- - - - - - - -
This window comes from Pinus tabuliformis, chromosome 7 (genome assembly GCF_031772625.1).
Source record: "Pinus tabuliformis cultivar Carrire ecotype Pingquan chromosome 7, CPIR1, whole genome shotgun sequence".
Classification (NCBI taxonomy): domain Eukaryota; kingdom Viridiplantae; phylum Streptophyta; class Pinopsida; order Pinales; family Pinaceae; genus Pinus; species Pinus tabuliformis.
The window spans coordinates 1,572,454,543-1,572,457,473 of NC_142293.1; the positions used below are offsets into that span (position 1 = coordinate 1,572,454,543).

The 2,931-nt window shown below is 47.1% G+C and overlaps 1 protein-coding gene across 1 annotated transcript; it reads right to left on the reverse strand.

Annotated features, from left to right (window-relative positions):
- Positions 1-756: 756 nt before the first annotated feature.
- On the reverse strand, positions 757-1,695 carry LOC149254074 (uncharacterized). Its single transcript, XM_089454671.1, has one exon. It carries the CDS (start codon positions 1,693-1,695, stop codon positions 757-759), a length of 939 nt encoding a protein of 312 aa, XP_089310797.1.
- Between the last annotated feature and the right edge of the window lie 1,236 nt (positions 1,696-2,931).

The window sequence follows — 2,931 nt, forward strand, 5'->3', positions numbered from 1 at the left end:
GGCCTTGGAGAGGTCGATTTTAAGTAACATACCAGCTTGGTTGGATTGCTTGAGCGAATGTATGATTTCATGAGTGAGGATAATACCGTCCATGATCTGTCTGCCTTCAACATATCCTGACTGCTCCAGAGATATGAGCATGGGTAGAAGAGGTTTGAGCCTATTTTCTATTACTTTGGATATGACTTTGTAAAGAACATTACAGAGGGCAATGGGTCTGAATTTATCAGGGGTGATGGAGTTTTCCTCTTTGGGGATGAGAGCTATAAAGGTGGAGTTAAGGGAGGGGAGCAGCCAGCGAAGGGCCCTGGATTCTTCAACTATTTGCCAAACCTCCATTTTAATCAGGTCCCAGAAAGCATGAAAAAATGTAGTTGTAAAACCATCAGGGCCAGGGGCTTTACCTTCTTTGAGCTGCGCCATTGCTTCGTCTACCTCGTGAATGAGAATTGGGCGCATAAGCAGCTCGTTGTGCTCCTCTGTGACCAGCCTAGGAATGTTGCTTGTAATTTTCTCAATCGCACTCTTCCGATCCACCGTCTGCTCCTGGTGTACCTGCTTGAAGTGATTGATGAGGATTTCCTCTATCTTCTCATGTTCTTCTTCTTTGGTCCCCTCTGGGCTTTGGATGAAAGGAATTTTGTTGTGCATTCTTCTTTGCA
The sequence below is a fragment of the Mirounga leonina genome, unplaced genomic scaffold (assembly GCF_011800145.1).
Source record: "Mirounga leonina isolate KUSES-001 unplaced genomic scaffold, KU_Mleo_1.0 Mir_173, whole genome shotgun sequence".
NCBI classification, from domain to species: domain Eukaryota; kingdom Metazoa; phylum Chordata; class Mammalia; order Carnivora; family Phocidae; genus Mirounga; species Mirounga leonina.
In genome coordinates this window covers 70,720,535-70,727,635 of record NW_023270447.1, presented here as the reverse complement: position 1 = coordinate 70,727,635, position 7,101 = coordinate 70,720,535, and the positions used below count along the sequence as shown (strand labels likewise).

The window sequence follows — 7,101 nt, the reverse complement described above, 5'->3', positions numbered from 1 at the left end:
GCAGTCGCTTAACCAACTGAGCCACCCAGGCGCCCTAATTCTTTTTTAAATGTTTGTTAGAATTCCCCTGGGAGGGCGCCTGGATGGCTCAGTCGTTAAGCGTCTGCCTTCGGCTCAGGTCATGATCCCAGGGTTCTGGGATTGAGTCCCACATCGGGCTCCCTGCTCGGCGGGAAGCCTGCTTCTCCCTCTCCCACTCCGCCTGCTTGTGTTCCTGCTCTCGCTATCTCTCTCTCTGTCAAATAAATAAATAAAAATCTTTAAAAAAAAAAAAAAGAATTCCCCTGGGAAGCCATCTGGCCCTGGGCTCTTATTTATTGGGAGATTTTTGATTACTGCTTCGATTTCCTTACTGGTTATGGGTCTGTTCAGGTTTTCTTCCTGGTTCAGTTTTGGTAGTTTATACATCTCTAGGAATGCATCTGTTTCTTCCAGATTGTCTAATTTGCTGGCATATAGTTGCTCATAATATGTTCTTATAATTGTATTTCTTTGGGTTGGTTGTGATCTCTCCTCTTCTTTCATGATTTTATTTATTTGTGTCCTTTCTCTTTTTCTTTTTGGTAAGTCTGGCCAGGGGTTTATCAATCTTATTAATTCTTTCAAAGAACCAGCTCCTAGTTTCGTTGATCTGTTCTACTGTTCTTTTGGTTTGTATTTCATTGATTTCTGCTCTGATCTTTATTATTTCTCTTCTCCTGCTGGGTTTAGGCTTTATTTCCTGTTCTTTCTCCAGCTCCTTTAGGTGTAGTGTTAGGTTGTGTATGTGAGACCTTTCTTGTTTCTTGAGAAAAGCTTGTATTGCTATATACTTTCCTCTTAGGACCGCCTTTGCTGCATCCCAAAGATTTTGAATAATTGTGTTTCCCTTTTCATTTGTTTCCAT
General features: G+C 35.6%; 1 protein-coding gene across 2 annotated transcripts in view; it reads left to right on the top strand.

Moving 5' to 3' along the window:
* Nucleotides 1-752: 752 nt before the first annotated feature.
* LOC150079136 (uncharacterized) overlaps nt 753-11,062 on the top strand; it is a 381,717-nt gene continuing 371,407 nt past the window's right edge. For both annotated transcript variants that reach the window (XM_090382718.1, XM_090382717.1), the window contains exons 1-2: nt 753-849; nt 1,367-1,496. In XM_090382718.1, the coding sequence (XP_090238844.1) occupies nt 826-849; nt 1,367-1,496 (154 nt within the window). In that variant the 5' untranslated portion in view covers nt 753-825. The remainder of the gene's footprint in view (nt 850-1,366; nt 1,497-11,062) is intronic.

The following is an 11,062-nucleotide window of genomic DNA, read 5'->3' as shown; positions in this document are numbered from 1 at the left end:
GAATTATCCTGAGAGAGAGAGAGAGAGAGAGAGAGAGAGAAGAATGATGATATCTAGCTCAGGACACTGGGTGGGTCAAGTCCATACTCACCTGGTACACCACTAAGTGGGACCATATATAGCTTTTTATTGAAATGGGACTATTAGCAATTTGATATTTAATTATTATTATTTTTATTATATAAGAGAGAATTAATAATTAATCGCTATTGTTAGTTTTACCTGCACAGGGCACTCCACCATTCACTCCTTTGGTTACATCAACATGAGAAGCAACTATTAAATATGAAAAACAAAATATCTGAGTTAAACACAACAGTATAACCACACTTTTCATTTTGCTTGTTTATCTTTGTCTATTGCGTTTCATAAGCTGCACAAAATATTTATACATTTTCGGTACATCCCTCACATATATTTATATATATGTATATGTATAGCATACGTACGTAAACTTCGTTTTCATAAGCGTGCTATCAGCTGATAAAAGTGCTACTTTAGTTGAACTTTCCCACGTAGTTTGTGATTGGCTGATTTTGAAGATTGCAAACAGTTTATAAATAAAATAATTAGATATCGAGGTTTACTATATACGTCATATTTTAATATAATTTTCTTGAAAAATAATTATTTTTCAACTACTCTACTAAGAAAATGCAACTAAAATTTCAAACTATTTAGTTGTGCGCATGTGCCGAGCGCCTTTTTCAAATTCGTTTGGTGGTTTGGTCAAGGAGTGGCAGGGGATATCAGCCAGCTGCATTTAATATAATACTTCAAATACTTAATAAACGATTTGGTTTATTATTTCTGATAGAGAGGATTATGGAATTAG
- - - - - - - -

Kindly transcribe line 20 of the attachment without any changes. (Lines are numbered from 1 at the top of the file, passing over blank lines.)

* Nucleotides 1-752: 752 nt before the first annotated feature.